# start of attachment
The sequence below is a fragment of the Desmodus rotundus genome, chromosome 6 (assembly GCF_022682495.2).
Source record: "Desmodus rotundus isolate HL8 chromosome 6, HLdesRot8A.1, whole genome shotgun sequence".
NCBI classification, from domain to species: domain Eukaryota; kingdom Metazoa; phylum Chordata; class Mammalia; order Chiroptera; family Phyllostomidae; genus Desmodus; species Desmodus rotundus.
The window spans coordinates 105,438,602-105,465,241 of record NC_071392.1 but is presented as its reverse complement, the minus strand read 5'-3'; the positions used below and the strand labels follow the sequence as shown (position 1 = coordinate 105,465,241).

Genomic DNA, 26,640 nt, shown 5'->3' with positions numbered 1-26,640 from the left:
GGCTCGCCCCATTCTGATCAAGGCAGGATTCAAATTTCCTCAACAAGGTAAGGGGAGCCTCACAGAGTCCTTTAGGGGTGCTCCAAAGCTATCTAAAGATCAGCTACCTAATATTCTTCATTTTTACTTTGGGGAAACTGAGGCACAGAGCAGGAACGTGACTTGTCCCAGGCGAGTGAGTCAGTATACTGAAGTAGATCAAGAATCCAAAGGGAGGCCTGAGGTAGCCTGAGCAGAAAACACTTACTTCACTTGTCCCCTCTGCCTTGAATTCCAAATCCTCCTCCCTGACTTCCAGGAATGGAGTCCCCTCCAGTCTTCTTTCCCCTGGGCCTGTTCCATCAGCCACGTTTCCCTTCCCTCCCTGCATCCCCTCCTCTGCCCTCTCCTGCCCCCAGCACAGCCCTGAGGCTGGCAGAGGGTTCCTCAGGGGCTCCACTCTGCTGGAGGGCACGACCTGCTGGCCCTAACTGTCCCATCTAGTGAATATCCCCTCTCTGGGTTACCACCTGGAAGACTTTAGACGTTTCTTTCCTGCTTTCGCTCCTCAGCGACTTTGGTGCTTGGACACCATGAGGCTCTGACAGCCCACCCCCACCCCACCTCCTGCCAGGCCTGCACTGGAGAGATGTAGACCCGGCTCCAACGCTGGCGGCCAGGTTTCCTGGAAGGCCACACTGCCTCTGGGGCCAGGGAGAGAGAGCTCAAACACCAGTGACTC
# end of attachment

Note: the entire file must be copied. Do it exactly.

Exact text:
The sequence below is a fragment of the Desmodus rotundus genome, chromosome 6 (assembly GCF_022682495.2).
Source record: "Desmodus rotundus isolate HL8 chromosome 6, HLdesRot8A.1, whole genome shotgun sequence".
NCBI classification, from domain to species: domain Eukaryota; kingdom Metazoa; phylum Chordata; class Mammalia; order Chiroptera; family Phyllostomidae; genus Desmodus; species Desmodus rotundus.
The window spans coordinates 105,438,602-105,465,241 of record NC_071392.1 but is presented as its reverse complement, the minus strand read 5'-3'; the positions used below and the strand labels follow the sequence as shown (position 1 = coordinate 105,465,241).

Genomic DNA, 26,640 nt, shown 5'->3' with positions numbered 1-26,640 from the left:
GGCTCGCCCCATTCTGATCAAGGCAGGATTCAAATTTCCTCAACAAGGTAAGGGGAGCCTCACAGAGTCCTTTAGGGGTGCTCCAAAGCTATCTAAAGATCAGCTACCTAATATTCTTCATTTTTACTTTGGGGAAACTGAGGCACAGAGCAGGAACGTGACTTGTCCCAGGCGAGTGAGTCAGTATACTGAAGTAGATCAAGAATCCAAAGGGAGGCCTGAGGTAGCCTGAGCAGAAAACACTTACTTCACTTGTCCCCTCTGCCTTGAATTCCAAATCCTCCTCCCTGACTTCCAGGAATGGAGTCCCCTCCAGTCTTCTTTCCCCTGGGCCTGTTCCATCAGCCACGTTTCCCTTCCCTCCCTGCATCCCCTCCTCTGCCCTCTCCTGCCCCCAGCACAGCCCTGAGGCTGGCAGAGGGTTCCTCAGGGGCTCCACTCTGCTGGAGGGCACGACCTGCTGGCCCTAACTGTCCCATCTAGTGAATATCCCCTCTCTGGGTTACCACCTGGAAGACTTTAGACGTTTCTTTCCTGCTTTCGCTCCTCAGCGACTTTGGTGCTTGGACACCATGAGGCTCTGACAGCCCACCCCCACCCCACCTCCTGCCAGGCCTGCACTGGAGAGATGTAGACCCGGCTCCAACGCTGGCGGCCAGGTTTCCTGGAAGGCCACACTGCCTCTGGGGCCAGGGAGAGAGAGCTCAAACACCAGTGACTC